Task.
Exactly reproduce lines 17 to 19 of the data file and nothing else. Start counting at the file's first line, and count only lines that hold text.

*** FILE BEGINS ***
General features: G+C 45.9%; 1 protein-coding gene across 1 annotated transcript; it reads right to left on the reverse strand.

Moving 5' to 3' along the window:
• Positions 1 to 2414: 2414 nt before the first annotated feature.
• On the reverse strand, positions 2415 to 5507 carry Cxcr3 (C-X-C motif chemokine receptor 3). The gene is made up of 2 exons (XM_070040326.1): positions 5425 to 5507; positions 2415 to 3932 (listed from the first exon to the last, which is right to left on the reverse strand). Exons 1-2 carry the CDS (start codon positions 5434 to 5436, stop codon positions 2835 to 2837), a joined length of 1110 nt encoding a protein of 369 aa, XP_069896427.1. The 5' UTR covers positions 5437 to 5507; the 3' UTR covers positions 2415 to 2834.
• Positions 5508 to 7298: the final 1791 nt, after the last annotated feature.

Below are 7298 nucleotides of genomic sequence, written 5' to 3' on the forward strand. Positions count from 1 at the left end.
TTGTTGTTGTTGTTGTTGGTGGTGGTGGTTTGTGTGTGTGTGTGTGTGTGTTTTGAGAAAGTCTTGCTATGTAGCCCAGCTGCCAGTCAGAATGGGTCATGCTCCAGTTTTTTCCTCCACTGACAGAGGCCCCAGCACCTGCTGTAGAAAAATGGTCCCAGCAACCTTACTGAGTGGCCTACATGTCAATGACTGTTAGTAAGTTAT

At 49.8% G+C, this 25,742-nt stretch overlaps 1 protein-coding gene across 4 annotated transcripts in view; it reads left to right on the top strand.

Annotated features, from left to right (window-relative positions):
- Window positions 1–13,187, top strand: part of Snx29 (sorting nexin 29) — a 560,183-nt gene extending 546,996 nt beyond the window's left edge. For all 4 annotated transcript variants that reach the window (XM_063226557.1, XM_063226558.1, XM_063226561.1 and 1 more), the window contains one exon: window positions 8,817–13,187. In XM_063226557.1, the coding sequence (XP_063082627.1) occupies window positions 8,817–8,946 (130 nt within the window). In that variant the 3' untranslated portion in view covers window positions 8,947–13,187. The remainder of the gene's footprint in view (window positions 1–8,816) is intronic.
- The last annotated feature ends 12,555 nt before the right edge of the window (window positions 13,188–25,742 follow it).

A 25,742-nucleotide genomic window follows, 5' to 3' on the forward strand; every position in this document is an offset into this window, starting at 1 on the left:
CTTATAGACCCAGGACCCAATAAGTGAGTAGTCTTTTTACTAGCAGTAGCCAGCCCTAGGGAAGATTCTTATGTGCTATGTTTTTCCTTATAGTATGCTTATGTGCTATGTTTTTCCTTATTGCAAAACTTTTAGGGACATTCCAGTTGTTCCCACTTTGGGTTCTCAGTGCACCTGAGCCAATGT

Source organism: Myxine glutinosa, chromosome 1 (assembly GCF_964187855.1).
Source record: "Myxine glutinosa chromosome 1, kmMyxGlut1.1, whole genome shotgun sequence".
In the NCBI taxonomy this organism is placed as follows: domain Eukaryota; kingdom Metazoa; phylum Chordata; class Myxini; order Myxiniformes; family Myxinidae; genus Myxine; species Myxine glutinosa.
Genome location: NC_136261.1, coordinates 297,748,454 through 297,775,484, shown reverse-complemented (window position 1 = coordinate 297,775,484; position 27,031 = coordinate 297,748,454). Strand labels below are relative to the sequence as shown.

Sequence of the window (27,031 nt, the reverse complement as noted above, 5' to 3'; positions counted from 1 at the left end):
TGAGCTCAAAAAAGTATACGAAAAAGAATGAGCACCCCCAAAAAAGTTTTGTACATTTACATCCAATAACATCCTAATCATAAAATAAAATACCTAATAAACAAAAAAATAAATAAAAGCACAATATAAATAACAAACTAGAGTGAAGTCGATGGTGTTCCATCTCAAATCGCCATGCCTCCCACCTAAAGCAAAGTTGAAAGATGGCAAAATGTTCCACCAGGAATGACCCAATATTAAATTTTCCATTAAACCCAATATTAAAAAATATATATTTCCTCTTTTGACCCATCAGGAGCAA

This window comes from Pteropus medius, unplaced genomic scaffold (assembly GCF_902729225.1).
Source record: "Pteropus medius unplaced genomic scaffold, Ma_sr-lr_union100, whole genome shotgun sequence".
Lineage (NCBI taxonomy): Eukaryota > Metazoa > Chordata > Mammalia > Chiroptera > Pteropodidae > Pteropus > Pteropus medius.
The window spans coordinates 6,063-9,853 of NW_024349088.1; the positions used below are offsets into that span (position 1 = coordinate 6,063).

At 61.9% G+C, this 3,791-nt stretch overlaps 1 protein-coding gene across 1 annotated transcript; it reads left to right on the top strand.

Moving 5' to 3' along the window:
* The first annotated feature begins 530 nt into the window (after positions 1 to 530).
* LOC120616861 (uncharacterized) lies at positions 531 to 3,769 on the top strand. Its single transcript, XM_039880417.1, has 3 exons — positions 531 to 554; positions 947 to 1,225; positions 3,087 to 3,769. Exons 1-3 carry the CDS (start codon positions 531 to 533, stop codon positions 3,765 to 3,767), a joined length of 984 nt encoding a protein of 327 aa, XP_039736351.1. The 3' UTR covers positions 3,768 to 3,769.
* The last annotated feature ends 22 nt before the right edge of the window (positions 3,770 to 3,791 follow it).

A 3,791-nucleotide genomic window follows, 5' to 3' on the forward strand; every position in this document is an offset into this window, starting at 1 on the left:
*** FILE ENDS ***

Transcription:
Genome location: NC_136261.1, coordinates 297,748,454 through 297,775,484, shown reverse-complemented (window position 1 = coordinate 297,775,484; position 27,031 = coordinate 297,748,454). Strand labels below are relative to the sequence as shown.

Sequence of the window (27,031 nt, the reverse complement as noted above, 5' to 3'; positions counted from 1 at the left end):
TGAGCTCAAAAAAGTATACGAAAAAGAATGAGCACCCCCAAAAAAGTTTTGTACATTTACATCCAATAACATCCTAATCATAAAATAAAATACCTAATAAACAAAAAAATAAATAAAAGCACAATATAAATAACAAACTAGAGTGAAGTCGATGGTGTTCCATCTCAAATCGCCATGCCTCCCACCTAAAGCAAAGTTGAAAGATGGCAAAATGTTCCACCAGGAATGACCCAATATTAAATTTTCCATTAAACCCAATATTAAAAAATATATATTTCCTCTTTTGACCCATCAGGAGCAA